The diagnosis of cervical cancer usually begins in your doctor’s office during a routine pelvic exam and Pap test. To learn about the pelvic exam and Pap test, see
cervical cancer screening
. If your Pap test shows abnormal changes or unhealthy cell growth in the cervix, further testing will need to be done to determine if you have cancer, an infection, or some other condition.
Squamous Cell Carcinoma of the Cervix
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First, a complete personal and family medical history will be done, including information about possible risk factors related to cervical cancer. You will also have a physical exam.
The initial diagnosis of cervical cancer can be made from the screening Pap test done in the doctor’s office. However, additional diagnostic tests are necessary to plan effective treatment.
Diagnostic tests will determine the nature of the abnormal cell growth of the cervix. Diagnostic tests include:
—In this procedure, a colposcope, an instrument that shines a light on the cervix and magnifies the view, is used to examine your genitals, vagina, and cervix closely.
The speculum is placed into your vagina and opened slightly to view the cervix. A vinegar or iodine solution is swabbed onto the cervix and vagina. This solution makes abnormal tissue turn white so areas that need to be evaluated can be identified. If abnormal cells are found during a colposcopy, a biopsy may be done.
—During a biopsy, the doctor removes a small amount of cervical tissue for examination. There are several procedures used to obtain biopsies, including:
Cone biopsy, also known as cold cone biopsy or cold knife cone biopsy
—a procedure that uses a laser or a surgical scalpel to remove tissue
Loop electrosurgical excision procedure (LEEP)
—a procedure that uses an electric wire loop to slice off a thin, round piece of tissue
—a procedure that uses a small, spoon-shaped instrument called a curette to scrape tissue from inside the cervical opening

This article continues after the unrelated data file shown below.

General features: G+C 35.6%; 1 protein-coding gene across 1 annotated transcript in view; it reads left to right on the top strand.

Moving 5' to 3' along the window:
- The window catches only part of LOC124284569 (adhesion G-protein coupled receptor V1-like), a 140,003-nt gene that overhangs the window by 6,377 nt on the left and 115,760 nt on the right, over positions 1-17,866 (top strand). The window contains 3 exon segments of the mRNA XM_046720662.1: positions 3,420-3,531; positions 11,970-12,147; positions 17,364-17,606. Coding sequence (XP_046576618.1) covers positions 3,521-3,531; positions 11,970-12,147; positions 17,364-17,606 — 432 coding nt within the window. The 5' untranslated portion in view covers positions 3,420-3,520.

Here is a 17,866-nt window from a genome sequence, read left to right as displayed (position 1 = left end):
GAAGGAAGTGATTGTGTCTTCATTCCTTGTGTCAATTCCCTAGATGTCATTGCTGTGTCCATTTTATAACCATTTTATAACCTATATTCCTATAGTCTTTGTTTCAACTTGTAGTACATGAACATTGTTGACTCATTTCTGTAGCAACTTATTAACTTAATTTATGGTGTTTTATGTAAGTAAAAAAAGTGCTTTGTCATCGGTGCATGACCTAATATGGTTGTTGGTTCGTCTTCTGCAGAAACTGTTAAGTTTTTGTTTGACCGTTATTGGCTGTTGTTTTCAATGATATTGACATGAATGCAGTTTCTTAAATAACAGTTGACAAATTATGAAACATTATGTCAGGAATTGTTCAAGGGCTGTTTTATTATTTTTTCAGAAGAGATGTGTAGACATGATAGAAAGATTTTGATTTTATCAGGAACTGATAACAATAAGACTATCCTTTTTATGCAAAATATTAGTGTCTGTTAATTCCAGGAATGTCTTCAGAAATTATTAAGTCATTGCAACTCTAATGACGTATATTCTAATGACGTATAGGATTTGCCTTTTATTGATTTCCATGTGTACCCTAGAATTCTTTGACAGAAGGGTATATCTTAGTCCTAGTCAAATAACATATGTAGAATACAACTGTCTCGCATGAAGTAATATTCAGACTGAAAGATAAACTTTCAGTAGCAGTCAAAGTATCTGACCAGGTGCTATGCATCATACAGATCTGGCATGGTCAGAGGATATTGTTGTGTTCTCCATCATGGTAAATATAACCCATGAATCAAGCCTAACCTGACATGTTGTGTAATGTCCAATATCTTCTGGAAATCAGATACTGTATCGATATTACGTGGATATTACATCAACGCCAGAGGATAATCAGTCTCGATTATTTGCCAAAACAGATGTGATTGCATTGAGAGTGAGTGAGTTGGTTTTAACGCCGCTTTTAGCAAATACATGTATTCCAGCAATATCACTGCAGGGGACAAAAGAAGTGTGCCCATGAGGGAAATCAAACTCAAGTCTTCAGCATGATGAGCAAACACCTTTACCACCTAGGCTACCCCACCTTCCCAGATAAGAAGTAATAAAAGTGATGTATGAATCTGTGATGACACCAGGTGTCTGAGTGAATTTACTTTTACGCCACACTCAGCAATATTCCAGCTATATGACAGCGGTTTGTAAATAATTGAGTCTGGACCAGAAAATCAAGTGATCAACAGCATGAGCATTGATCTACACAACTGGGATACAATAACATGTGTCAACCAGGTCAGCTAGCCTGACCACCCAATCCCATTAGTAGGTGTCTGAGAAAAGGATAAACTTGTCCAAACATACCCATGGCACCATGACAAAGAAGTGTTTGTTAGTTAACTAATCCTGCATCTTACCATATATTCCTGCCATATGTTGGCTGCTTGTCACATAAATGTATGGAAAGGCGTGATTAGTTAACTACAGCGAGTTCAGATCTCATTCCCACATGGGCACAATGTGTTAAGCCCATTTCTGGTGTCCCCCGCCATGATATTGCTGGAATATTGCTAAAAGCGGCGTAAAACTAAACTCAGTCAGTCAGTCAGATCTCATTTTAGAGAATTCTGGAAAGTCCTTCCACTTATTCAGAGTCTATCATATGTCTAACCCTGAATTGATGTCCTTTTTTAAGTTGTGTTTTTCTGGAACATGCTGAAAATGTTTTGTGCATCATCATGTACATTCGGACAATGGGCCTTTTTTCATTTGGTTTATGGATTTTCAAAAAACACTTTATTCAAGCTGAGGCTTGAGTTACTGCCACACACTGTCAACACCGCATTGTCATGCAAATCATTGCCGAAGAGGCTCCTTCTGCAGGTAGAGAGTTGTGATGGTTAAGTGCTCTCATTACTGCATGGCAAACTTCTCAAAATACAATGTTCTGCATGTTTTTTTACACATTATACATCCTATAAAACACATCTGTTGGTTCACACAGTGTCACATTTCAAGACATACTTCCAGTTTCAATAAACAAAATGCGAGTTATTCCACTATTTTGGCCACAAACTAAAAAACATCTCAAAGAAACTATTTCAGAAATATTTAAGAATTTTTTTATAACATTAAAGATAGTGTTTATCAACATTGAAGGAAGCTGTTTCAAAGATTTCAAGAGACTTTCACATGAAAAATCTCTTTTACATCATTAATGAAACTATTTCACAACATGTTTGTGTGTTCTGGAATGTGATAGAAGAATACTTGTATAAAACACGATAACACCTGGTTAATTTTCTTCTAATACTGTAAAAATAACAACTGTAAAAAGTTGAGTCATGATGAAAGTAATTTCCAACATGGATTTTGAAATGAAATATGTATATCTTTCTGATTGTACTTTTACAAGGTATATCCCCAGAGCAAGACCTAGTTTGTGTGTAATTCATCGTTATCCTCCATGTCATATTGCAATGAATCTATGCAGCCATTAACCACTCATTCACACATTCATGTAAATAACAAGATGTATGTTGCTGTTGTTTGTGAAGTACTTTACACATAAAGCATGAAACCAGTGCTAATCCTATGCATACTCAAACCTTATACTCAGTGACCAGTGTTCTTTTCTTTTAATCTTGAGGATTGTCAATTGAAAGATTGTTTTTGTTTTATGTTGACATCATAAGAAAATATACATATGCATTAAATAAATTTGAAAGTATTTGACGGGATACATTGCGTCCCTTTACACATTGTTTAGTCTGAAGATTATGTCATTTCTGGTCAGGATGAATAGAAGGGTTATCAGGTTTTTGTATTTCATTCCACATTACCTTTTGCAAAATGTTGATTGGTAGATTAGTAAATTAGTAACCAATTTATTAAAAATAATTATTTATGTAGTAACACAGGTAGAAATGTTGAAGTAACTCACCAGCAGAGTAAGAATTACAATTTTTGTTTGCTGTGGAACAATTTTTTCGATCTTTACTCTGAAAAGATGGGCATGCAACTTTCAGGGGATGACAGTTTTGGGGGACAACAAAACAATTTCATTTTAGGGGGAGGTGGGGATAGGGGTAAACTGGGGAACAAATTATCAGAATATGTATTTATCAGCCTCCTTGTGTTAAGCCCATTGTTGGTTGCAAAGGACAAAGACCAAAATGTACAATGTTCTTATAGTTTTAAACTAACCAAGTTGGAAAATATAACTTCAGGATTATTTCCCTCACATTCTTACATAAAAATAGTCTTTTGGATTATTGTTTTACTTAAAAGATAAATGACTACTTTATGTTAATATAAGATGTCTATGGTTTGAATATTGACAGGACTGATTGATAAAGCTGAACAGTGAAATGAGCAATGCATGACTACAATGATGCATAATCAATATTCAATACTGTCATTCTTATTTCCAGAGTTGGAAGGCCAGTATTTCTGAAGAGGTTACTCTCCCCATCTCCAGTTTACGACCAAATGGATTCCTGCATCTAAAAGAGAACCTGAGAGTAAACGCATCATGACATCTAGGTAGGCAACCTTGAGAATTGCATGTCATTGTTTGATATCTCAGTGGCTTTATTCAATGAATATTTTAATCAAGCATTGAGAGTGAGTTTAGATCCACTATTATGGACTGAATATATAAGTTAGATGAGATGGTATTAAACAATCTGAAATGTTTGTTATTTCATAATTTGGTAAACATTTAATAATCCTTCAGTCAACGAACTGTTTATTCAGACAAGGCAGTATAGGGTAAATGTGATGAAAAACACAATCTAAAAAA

If the area of abnormal cell growth is small, these biopsy procedures may be able to remove all of the affected area. The tissue removed during biopsy is sent to a laboratory to be analyzed.
If cancer is found, your prognosis and treatment depend on the location, size, and stage of the cancer and your general health.
After cervical cancer is found, more tests are done to find out if the cancer has spread beyond the cervix, and, if so, to what extent. This process is called staging, which may be done with:
Imaging studies including:
- CT scan
- MRI scan
- Positron emission tomography
- Surgical staging
- Sentinel lymph node biopsy
The following staging system is used to classify cancer of the cervix:
- Stage 0—The abnormal cells are found only in the first layer of cells lining the uterus.
- Stage I—Cancer involves the cervix but is still confined to the uterus. This stage has six levels depending upon the size of the cancer: IA, IA1, IA2, IB, IB1, and IB2.
- Stage II—Cancer has spread to nearby areas but is still inside the pelvic area. This stage has two levels depending on whether the cancer has spread to the upper two-thirds of the vagina (IIA) or into the pelvis (IIB).
- Stage III—Cancer has spread throughout the pelvic area. This stage has two levels depending on whether the cancer has spread to the lower third of the vagina (IIIA) or more broadly into the pelvis (IIIB).
- Stage IV—Cancer has spread to other parts of the body. This stage has two levels depending on which organs the cancer has spread to: bladder, rectum or both (IVA); or, more distant organs (IVB).